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Diet for your teeth and good dental hygiene

Do you still have good dental hygiene and still have tooth decay? The answer is in the excess glucose that boycotts the natural mechanism that keeps your teeth strong.

There are more and more dentists, more dental clinics, more sophisticated dentifrices, more design brushes, electric, rotating, jet brushes … And there are more and more cavities !

Despite professional advice there is no way to avoid cavities. We have no choice but to sit in the dentist’s chair to drill and fill. And do it again a few years later, until the piece does not give more of itself and fall or have to extract it.

As in other cases, this nonsense of conventional medicine is based on a wrong conception, that teeth cannot cope with the voracious bacteria , which are what form the dental plaque that destroys enamel and causes tooth decay.

This was the hypothesis of the American dentist Willoughby D. Miller more than a century ago: “Our body does not have its own defense mechanisms, it is not able to recover health without the help of a medical professional”.

Oral hygiene is not enough

Years after this hypothesis of Miller, several doctors and dentists, tired of feeling powerless before the inexorable appearance of new caries in their patients, no matter how brushed newspapers were made, discovered that the members of many towns, that never brushed the teeth and did not go to the dentist, they had perfect dentures , with exceptional decayed pieces that even the oldest preserved.

After many observations and studies they came to the conclusion that their excellent dental health was related to their natural diet ; that is, with a diet without sugar or refined flours, or any other food processed industrially.

Moreover, they found that when these people adopted our typical western and modern foods, with abundant sweets and refined carbohydrates , their teeth were filled with decay and began to lose parts!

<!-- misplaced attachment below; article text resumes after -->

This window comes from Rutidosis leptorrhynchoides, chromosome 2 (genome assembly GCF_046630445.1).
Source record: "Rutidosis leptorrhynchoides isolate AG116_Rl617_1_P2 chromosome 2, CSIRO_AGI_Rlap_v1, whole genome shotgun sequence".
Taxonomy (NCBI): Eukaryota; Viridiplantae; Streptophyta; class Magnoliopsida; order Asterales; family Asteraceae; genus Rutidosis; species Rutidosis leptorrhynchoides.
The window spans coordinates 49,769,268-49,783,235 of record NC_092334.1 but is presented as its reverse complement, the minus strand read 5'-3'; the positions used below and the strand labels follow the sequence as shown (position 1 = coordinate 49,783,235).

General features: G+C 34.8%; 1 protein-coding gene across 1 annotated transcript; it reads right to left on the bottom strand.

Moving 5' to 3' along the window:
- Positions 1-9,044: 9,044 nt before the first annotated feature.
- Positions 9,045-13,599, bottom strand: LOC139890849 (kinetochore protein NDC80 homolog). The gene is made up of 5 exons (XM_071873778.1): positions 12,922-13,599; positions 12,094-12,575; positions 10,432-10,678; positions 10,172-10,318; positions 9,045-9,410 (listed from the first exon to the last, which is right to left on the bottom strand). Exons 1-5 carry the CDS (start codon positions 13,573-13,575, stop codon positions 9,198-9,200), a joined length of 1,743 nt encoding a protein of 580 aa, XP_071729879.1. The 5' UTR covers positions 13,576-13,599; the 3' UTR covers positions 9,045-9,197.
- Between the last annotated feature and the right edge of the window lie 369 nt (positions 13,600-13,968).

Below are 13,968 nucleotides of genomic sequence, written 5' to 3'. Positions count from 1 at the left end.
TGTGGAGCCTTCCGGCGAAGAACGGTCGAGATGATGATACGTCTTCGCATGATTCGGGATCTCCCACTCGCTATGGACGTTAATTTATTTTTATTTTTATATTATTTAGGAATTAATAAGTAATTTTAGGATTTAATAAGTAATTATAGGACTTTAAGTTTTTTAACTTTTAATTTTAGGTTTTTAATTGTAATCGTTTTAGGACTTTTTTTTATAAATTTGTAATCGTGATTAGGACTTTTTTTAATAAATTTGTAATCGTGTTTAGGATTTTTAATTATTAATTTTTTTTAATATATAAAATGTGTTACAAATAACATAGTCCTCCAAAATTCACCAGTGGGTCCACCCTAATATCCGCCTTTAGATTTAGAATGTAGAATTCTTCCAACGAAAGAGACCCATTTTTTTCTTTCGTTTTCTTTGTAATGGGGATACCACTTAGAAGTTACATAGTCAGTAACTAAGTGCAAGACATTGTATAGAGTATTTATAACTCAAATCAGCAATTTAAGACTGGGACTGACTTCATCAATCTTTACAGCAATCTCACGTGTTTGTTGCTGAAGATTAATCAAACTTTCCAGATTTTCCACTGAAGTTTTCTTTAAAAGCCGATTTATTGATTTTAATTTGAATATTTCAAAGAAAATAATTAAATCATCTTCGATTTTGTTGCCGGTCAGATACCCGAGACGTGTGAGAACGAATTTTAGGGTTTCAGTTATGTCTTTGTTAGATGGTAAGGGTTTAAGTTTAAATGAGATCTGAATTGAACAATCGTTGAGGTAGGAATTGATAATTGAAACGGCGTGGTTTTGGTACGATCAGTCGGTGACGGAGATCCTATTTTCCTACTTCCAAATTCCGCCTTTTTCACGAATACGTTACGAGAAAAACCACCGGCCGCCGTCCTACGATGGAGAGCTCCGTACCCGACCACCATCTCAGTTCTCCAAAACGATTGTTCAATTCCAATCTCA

Unanswered questions of science

At the same time, as the knowledge of biology, biochemistry and immunology progressed , the theory that our teeth are like pieces of dead tissue at the mercy of the bacteria in the mouth was becoming increasingly ridiculous.

If our body has an efficient immune system that protects us from the most virulent pathogenic microorganisms, how is it possible that our teeth, made of the hardest material in our body, can be pierced by ordinary bacteria? How is it explained that archaeologists find teeth in perfect condition of our hominid ancestors, buried millions of years ago, and in our mouth do not last for more than a few years?

The scientific progress made it increasingly evident, on the other hand, that the oral microbiome is extremely complex and is formed above all by millions of beneficial bacteria and antibiotic, anti-inflammatory, protective and remineralizing substances contained in our saliva.

However, we had to wait until the end of the 20th century to find answers: several scientists began to glimpse the true physiological mechanisms that keep our teeth in perfect health.

How do cavities originate?

In the 1990s, doctors Ralph R. Steinman , Professor of Oral Medicine, and John Leonora , an endocrinologist, both from Loma Linda University in California, identified the hormone cascade that controls the health of teeth.

Hormones control the functioning of all the organs of our body and most of them do so through a cascade of reactions that usually originate in the hypothalamus, a brain gland that secretes hormones, such as vasopressin or oxytocin.

The process begins with the parotid hormone that secretes the hypothalamus and, when it reaches the parotid glands of our oral cavity, stimulates them to secrete a new hormone: parotin.

The parotin is responsible for stimulating the odontoblasts of the outer edge of the dental pulp, so that they secrete the dentinal fluid that circulates through the tubules of the dentins. It is also responsible for keeping the teeth alive , mineralized and rich in immune cells that protect the dental tissue from potential pathogens, to keep them safe from caries.

But Steinman and Leonora observed that, in the presence of an excess of glucose in the blood , the secretion of the parotid hormone from the hypothalamus is blocked.

When not receiving this hormone, the parotid glands stop secreting the parotin hormone, which inhibits the secretion of dentinal fluid from the odontoblasts. The dentine, without its supply of nutrients, begins to denaturalize and devitalize. If the process is prolonged, the dentinal tissue begins to become necrotic and becomes a dead tissue where the bacteria go to metabolize it. It is what causes tooth decay.

Hence, the excessive intake of sugar and products made with refined flours cause the appearance of caries. It is because of the interruption of the hormonal cascade and not because it fattens the bacteria of the dental plaque.

The teeth are not a dead inorganic tissue vulnerable to the voracious bacteria, but, like the bones, they constitute a living organic tissue, in constant renewal and through which circulates a nutrient fluid derived from the blood plasma. It is the one that reaches the dental pulp.

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